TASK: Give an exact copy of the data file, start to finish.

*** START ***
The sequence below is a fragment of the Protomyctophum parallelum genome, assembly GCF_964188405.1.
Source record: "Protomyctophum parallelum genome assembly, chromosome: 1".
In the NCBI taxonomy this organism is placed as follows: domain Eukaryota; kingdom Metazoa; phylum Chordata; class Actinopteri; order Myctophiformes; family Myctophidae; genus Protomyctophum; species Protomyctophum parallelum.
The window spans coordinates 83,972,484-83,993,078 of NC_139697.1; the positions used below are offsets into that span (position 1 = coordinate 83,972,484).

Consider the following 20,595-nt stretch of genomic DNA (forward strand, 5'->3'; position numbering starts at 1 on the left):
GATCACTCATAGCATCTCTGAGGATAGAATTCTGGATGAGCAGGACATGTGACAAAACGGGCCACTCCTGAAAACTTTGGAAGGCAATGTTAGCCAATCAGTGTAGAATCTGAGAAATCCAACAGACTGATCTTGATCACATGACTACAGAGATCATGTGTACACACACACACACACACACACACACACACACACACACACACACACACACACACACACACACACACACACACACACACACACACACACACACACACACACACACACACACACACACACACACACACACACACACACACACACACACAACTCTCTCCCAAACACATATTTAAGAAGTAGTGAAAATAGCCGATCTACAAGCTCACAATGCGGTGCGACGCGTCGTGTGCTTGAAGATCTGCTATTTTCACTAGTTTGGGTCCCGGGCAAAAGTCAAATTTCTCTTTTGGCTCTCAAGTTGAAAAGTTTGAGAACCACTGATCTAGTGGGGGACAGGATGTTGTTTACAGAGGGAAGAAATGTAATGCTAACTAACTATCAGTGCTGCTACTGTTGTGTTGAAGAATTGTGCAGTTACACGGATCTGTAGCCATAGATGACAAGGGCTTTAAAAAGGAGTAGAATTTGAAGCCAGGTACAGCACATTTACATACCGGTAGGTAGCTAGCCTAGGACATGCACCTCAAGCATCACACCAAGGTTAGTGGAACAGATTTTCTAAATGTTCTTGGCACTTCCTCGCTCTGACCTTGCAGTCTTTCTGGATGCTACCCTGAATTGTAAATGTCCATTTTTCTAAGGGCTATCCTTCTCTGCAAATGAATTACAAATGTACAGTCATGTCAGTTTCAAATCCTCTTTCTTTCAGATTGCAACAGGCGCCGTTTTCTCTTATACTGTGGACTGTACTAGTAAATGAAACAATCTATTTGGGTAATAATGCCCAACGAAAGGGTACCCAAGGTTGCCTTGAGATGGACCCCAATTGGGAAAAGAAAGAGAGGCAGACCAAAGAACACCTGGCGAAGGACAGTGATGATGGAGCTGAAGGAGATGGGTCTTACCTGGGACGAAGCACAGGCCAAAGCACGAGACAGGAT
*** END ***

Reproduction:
The sequence below is a fragment of the Protomyctophum parallelum genome, assembly GCF_964188405.1.
Source record: "Protomyctophum parallelum genome assembly, chromosome: 1".
In the NCBI taxonomy this organism is placed as follows: domain Eukaryota; kingdom Metazoa; phylum Chordata; class Actinopteri; order Myctophiformes; family Myctophidae; genus Protomyctophum; species Protomyctophum parallelum.
The window spans coordinates 83,972,484-83,993,078 of NC_139697.1; the positions used below are offsets into that span (position 1 = coordinate 83,972,484).

Consider the following 20,595-nt stretch of genomic DNA (forward strand, 5'->3'; position numbering starts at 1 on the left):
GATCACTCATAGCATCTCTGAGGATAGAATTCTGGATGAGCAGGACATGTGACAAAACGGGCCACTCCTGAAAACTTTGGAAGGCAATGTTAGCCAATCAGTGTAGAATCTGAGAAATCCAACAGACTGATCTTGATCACATGACTACAGAGATCATGTGTACACACACACACACACACACACACACACACACACACACACACACACACACACACACACACACACACACACACACACACACACACACACACACACACACACACACACACACACACACACACACACACACACACACACACACACACACAACTCTCTCCCAAACACATATTTAAGAAGTAGTGAAAATAGCCGATCTACAAGCTCACAATGCGGTGCGACGCGTCGTGTGCTTGAAGATCTGCTATTTTCACTAGTTTGGGTCCCGGGCAAAAGTCAAATTTCTCTTTTGGCTCTCAAGTTGAAAAGTTTGAGAACCACTGATCTAGTGGGGGACAGGATGTTGTTTACAGAGGGAAGAAATGTAATGCTAACTAACTATCAGTGCTGCTACTGTTGTGTTGAAGAATTGTGCAGTTACACGGATCTGTAGCCATAGATGACAAGGGCTTTAAAAAGGAGTAGAATTTGAAGCCAGGTACAGCACATTTACATACCGGTAGGTAGCTAGCCTAGGACATGCACCTCAAGCATCACACCAAGGTTAGTGGAACAGATTTTCTAAATGTTCTTGGCACTTCCTCGCTCTGACCTTGCAGTCTTTCTGGATGCTACCCTGAATTGTAAATGTCCATTTTTCTAAGGGCTATCCTTCTCTGCAAATGAATTACAAATGTACAGTCATGTCAGTTTCAAATCCTCTTTCTTTCAGATTGCAACAGGCGCCGTTTTCTCTTATACTGTGGACTGTACTAGTAAATGAAACAATCTATTTGGGTAATAATGCCCAACGAAAGGGTACCCAAGGTTGCCTTGAGATGGACCCCAATTGGGAAAAGAAAGAGAGGCAGACCAAAGAACACCTGGCGAAGGACAGTGATGATGGAGCTGAAGGAGATGGGTCTTACCTGGGACGAAGCACAGGCCAAAGCACGAGACAGGAT